Jump to content

Hate to see their conventional WH model.


Recommended Posts

I saw this while drinking my morning coffee, and just about did a spit take.

This is a picture in a nationally syndicated column by James Dulley. It was in our local paper CU News Gazette. The column is not on their website so I scanned the photo. (It's not the best paper in the world) Nor could I navigate my way around Dully's website,(too busy, it hurts my eyes), to find the article named "Picking the right water heater."

Click to Enlarge
tn_200942512218_waterheater.jpg

147.81 KB

Proper method....

Frank

Link to comment
Share on other sites

This would be my response to Mr. Dulley.

HI! Jim,

I really enjoyed your article on "Picking the right water heater".

I can't read the WH data plate from your photo but your water heater sure looks like a conventional model.......then, I might be wrong.

I have some concerns about your picture.

I usually find the gas line unions installed horizontally, pipe fitters tell me it makes it easier to work with wrenches. I don't see a discharge tube at the TPR valve to direct steam and hot water to a safe location away from occupants.

Insulating the hot water supply line is a great idea that will prevent heat loss and conserve energy, but remember Jimmy, combustible distances must be observed - the foam will melt that close to the C' vent. The expansion tank is an interesting concept but anyhow it should be supported and NOT with the water lines!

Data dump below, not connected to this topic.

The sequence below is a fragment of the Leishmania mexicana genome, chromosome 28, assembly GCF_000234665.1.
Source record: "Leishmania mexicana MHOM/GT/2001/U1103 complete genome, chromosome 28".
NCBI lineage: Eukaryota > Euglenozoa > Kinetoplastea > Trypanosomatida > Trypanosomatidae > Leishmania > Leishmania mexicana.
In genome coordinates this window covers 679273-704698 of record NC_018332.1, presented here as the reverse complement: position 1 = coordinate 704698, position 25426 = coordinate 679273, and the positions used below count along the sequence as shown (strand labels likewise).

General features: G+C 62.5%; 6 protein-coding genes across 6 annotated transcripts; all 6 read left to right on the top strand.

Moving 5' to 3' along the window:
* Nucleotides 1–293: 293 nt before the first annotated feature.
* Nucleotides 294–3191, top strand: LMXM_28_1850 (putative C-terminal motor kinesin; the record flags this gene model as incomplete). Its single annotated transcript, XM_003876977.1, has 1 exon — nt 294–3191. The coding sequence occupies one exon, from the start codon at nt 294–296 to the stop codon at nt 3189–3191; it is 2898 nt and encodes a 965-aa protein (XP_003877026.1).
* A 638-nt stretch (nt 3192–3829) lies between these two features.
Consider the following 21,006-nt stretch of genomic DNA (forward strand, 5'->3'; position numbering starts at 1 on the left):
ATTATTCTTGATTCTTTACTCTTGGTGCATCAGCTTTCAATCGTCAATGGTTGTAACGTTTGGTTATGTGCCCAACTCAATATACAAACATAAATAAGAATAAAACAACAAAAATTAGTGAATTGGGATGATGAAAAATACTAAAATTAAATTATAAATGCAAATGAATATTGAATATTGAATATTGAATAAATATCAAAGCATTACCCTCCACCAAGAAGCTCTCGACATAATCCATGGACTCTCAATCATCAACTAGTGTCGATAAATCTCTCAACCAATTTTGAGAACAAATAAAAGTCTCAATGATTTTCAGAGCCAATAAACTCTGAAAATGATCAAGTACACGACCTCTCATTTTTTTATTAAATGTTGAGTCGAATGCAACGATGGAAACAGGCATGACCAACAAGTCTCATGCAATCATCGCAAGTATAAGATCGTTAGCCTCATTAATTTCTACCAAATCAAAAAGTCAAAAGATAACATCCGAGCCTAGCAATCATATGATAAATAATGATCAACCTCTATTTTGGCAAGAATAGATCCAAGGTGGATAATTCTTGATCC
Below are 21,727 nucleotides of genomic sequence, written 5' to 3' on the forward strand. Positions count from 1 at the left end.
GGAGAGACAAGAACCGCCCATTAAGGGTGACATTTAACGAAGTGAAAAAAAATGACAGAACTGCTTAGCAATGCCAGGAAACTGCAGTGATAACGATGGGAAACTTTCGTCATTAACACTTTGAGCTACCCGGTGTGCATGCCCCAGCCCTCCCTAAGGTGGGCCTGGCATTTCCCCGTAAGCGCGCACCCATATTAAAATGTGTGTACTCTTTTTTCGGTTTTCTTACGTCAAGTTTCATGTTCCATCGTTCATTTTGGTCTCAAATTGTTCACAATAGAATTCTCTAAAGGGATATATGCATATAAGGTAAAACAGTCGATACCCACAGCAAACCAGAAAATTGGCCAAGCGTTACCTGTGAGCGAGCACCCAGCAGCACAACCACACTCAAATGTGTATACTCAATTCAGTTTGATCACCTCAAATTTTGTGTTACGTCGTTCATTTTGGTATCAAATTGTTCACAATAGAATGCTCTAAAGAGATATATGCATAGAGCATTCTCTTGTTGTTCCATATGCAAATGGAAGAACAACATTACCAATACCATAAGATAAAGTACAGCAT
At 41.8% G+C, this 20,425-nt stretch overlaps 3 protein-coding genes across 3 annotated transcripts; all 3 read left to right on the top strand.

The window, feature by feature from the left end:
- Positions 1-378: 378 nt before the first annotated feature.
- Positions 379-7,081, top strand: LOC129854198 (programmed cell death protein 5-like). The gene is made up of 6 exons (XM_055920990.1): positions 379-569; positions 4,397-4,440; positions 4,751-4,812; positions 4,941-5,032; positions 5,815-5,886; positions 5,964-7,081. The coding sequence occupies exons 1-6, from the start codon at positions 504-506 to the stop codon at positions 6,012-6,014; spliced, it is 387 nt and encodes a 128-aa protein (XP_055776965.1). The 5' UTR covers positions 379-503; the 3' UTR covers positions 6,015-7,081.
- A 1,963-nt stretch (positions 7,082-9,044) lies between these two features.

And while we're working on the feed line, would you rotate the isolation valve horizontally, to make it easier to operate, better yet how about using a quarter turn ball valve. Now that would be high-efficiency!

One last thing Jim, would you make sure the vent connector, that's the vertical silver pipe sticking straight up from the middle of the appliance, is properly fastened with three screws EVENLY distributed around the circle. Alright one more last thing, would you make sure the pipe is 28 gauge, you can determine this by squeezing it, kind of like the Charmin commercial. I usually like to do that when the appliances has been running for a while.

Jim, it might be a good idea to do a little research on the topic you are writing about especially when it comes to something you know nothing about.

If you want to learn a lot of something about alot of everything

Check this place out

https://inspectorsjournal.com/

YourCalgaryHomeInspector.com

Link to comment
Share on other sites

This would be my response to Mr. Dulley.

..............

Jim, it might be a good idea to do a little research on the topic you are writing about especially when it comes to something you know nothing about.

..........

Au contraire, Rob. Mr. Dulley knows how appliances work. He says so himself. This is listed as Hands on technical training in the education section of his bio page:

Does Jim really know appliances? When I write about various appliances, particularly major kitchen and laundry ones, I do know how they work. I recently attended a class, called "Boot Camp", conducted by Sears HomeCentral technical training staff. Sears HomeCentral repairs nearly every manufacturers' appliances made. I also received about 20 of the Sears HomeCentral home study guides that their actual professional repair technicians use. The photos at the right were taken during the Boot Camp training at the HomeCentral technical center outside Chicago.

Click to Enlarge
tn_2009425231448_sears11.jpg

10.71 KB

Boot camp! [:-banghea

Link to comment
Share on other sites

Join the conversation

You can post now and register later. If you have an account, sign in now to post with your account.

Guest
Reply to this topic...

×   Pasted as rich text.   Paste as plain text instead

  Only 75 emoji are allowed.

×   Your link has been automatically embedded.   Display as a link instead

×   Your previous content has been restored.   Clear editor

×   You cannot paste images directly. Upload or insert images from URL.

 Share

×
×
  • Create New...